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Latest from Young Farmers

2021 Climate Policy Recommendations

The following is an excerpt from the policy recommendations submitted to the USDA on April 29th, 2021 on tackling the climate crisis.

In our 2020 survey of policy issues, our members identified climate action as their number one priority and selected climate change as one of five pillars in our federal policy platform. Young farmers and ranchers are on the frontlines of the climate crisis. They acknowledge the necessity of concerted climate action and are committing their energy and their farms to form part of our national response to this emergency. It is time for comprehensive climate legislation and administrative action that provides resources to the young farmers and farmers of color who will combat climate change and build resiliency on their farms across the country. 

The following recommendations are based on the results of our 2017 National Young Farmer Survey, advice from our 15 farmer member policy committee composed of regional representation, numerous conversations with our farmer members, and a national policy survey we conducted in 2020 to understand our farmers’ policy priorities.  

Governance, Engagement, and Oversight

The climate crisis is the result of long-standing market failures to account for environmental externalities, a discounting of the future that young people will inherit, and the systematic disenfranchisement and marginalization of frontline communities of color who are already suffering the impacts of the climate crisis. We believe that any climate policy that is equal to the task of counteracting climate catastrophe, that provides for equitable resilience, and comprehends the community impact of climate inaction requires governance, stakeholder engagement, and oversight processes that provide accountability and decision-making power to those most impacted by the crisis.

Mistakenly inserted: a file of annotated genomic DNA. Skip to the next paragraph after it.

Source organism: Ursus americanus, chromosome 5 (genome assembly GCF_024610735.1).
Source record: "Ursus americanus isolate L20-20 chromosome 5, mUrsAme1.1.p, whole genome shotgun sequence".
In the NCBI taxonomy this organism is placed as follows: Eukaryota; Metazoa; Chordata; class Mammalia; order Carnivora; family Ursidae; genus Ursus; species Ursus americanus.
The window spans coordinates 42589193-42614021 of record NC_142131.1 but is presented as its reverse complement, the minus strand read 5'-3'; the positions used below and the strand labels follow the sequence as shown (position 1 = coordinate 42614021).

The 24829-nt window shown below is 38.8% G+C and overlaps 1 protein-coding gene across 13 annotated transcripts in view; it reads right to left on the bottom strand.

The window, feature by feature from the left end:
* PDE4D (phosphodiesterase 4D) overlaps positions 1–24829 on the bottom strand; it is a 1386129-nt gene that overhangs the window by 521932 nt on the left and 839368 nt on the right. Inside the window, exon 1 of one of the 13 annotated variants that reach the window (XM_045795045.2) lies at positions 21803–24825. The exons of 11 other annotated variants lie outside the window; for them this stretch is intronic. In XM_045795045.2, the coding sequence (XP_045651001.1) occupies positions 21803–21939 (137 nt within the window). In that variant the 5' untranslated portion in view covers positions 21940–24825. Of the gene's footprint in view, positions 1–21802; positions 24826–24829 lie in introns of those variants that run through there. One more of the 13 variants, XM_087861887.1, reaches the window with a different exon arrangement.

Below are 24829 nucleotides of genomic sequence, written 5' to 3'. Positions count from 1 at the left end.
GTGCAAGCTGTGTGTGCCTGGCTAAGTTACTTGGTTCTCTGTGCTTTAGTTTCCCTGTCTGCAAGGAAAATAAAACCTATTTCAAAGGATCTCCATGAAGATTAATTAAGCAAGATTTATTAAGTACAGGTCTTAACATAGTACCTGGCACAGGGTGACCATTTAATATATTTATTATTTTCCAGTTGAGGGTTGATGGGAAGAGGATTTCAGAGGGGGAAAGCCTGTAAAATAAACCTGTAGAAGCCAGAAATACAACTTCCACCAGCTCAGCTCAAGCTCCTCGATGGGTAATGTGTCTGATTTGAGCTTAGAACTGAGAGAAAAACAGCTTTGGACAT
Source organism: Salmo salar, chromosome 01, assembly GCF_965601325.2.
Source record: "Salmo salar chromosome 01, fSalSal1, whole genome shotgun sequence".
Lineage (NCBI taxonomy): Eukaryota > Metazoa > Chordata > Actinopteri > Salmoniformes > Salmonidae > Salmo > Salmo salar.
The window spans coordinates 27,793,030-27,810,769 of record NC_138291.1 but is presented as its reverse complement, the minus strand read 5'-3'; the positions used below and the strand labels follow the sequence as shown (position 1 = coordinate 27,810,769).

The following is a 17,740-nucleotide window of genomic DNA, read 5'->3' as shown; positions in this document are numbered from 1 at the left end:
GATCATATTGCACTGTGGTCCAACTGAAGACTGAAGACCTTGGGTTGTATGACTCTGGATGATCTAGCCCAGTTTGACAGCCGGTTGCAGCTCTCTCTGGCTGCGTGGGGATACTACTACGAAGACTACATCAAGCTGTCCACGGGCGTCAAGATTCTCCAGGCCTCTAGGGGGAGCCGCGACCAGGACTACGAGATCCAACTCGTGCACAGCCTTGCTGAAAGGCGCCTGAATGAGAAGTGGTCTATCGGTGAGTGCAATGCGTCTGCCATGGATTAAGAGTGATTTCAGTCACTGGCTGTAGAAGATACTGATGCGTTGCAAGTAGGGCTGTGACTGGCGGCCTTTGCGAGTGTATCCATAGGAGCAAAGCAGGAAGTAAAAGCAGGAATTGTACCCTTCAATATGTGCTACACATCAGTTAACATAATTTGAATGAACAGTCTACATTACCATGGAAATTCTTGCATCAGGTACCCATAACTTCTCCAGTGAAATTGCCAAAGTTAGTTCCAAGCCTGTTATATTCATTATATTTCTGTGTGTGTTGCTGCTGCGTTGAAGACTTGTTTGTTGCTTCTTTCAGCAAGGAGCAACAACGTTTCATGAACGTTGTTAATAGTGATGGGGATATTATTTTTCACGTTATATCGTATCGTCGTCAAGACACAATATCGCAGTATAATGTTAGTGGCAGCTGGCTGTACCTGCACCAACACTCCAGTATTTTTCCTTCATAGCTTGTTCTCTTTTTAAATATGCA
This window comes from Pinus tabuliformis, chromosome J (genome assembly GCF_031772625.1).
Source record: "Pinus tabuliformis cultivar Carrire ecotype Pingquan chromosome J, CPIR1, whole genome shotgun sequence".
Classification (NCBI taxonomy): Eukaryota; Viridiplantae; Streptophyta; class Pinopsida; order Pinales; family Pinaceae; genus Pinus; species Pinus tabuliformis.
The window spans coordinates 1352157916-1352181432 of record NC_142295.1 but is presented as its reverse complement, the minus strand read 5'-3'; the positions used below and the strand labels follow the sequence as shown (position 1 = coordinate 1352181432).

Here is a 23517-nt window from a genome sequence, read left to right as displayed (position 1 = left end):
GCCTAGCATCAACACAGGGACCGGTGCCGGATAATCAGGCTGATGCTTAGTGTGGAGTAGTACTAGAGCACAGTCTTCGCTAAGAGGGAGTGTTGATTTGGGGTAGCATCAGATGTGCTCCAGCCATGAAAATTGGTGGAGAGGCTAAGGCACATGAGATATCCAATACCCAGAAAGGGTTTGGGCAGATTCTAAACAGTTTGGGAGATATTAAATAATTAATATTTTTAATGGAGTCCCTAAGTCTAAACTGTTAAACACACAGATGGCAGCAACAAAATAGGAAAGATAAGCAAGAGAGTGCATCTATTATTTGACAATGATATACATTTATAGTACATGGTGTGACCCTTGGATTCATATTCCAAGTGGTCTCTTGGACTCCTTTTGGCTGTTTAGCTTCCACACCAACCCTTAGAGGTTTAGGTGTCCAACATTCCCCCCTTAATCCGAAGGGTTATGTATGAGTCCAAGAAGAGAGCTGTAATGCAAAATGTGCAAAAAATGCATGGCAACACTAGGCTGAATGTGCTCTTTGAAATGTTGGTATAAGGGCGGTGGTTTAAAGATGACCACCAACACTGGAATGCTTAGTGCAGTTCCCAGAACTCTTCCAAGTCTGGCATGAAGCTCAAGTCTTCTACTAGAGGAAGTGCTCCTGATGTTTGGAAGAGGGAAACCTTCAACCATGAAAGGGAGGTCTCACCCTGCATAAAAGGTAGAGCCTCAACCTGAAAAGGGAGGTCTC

We recognize that racial equity, climate justice, and land justice must constitute the  base upon which all other policy and programmatic work stands. We know that federal policies have reinforced the systemic racism that encumbers BIPOC (Black, Indigenous, and other People of Color) farmers in almost every aspect of life, and we recognize the specific role our agricultural policy has played in perpetuating discrimination against communities of color and limiting opportunities for these communities to access the land and resources they deserve. As a result of agricultural policy, we have an agricultural landscape in which 98% of land is held by white people and 95% of farmers are white. It is imperative that we implement climate action policy with a climate justice lens to avoid agricultural policies that further ingrain discrimination and perpetuate inequitable access to climate resilience.

As a result, we strongly advocate for governance, stakeholder engagement, and oversight processes that support our farming communities’ engagement in policy development and implementation. We recommend: